Posted by Richard Franklin at Wednesday, 29 June 2011 at 10:15pm BST

"primitive triumphalism" - John

Steady on John! Isn't this a clear matter of principle? After all, we don't talk about a partial abolition of slavery, or partial equality for black people. It's all or nothing. You get sidetracked into talking about personalities.

Once the legislation is passed, the effects will be revolutionary. After all, the pool of talented women priests who qualify for the episcopate is far larger than the male one. To paraphrase the late Gwyneth Dunwoody in relation to MPs: 'Equality will only be achieved when there are as many stupid women as there are stupid men'...

Posted by A J Barford at Thursday, 30 June 2011 at 8:54am BST

In this connection it is interesting to see that there is a paper from the London Diocesan Synod requesting a review of the way the laity in Diocesan and General synods are elected. As they say, it is highly questionable as to how representative synod members are of their parishes or their electoral rolls. Judging by the result shown above, were GS more representative of the person in the pew there would be no problem at all with the Consecration of women to be Bishops, nor, I suspect of GLTB people either.

I do hope that the London proposal will be gladly acted upon and that the review is thorough and open and not stifled by either the forces of inertia or the conservatism of current GS members

Posted by Richard Ashby at Thursday, 30 June 2011 at 9:59am BST

'After all, the pool of talented women priests who qualify for the episcopate is far larger than the male one.'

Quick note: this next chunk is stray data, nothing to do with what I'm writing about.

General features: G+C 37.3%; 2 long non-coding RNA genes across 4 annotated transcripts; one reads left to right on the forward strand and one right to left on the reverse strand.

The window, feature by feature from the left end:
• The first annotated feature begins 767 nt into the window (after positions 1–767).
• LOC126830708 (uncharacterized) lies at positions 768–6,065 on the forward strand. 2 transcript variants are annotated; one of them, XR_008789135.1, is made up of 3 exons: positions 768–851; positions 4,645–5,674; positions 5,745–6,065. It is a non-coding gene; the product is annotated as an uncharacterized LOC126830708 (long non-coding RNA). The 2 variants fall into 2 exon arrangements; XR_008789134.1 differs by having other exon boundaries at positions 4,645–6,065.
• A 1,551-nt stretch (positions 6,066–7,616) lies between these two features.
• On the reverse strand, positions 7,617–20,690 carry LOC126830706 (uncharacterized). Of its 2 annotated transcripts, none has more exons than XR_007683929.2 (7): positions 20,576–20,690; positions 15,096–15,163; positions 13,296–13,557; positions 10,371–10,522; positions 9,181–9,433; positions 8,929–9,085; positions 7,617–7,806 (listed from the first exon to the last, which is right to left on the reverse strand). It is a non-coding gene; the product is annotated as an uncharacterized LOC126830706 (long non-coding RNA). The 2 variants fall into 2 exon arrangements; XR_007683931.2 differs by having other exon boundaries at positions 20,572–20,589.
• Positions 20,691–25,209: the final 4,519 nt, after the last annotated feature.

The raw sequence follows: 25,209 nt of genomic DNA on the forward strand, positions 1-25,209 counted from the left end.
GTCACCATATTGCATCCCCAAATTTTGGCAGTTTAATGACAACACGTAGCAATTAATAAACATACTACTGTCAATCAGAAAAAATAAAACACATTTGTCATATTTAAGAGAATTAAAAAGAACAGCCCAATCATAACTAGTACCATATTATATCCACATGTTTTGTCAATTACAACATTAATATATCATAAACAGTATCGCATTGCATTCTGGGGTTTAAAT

Can someone explain this, please?

Posted by Lister Tonge at Thursday, 30 June 2011 at 11:55am BST

We onlookers from other provinces of the Anglican Communion who have already approved of, and lived fruitfully with, the ordination of women clergy and bishops, are still wondering why the Church of England should still be dragging her heels on this issue.

This is probably why we are in no great hurry to be imprisoned within the proposal of a 'Covenant' that promises yet more examples of an ultra- conservative and restrictive culture of mission in and to the modern world for which Christ died.

Posted by Father Ron Smith at Thursday, 30 June 2011 at 12:35pm BST

“Is it the job of the church to be in sympathy with public mood?”

In the United States, the Church has consistently come late to full acceptance and support of issues of social justice which a large segment of society has been demanding for some time. From slavery to civil rights to the role of women, and so on, down to this day.

Posted by Old Father William at Thursday, 30 June 2011 at 8:47pm BST

The argument for women priests and woman bishops is a profoundly theologically one, and people understand it well. It is that there is no great profound difference between man and woman, that Christ is in both and both are images of him. Understanding this, people have very very little time for the other argument - though they may have sympathy for those who hold it. Equally, I get the feeling that post people are now losing sympathy with those who fail to get the argument... It is arguable they should keep remembering their needs, but - but...

Posted by Rosemary Hannah at Thursday, 30 June 2011 at 9:08pm BST

[Well said, AJ Barford. An unpleasant "well-known liberal woman priest of {y}our acquaintance", John M, may be a great argument for THAT woman to not be consecrated bishop, not that NO woman should be consecrated bishop!]

@Lister Tonge: I assume "the pool of talented women priests who qualify for the episcopate is far larger than the male one" because the male pool has had an *outlet*---y'know, the episcopate?

Posted by JCF at Friday, 1 July 2011 at 4:45am BST

Dear A J Barford,

Implicit in my comment was rejection of any polarity between doctrine and 'personality' (not the word I'd use but let it stand): 'personalities' embody doctrines. (I know at the very extremes this is not true - Stalin was nice to his house-keeper, Hitler nice to his dog, etc. - but we're not talking 'very extremes' here.) Explicit was the claim that moral calculuses are difficult and require consideration of a host of factors.

Dear JCF,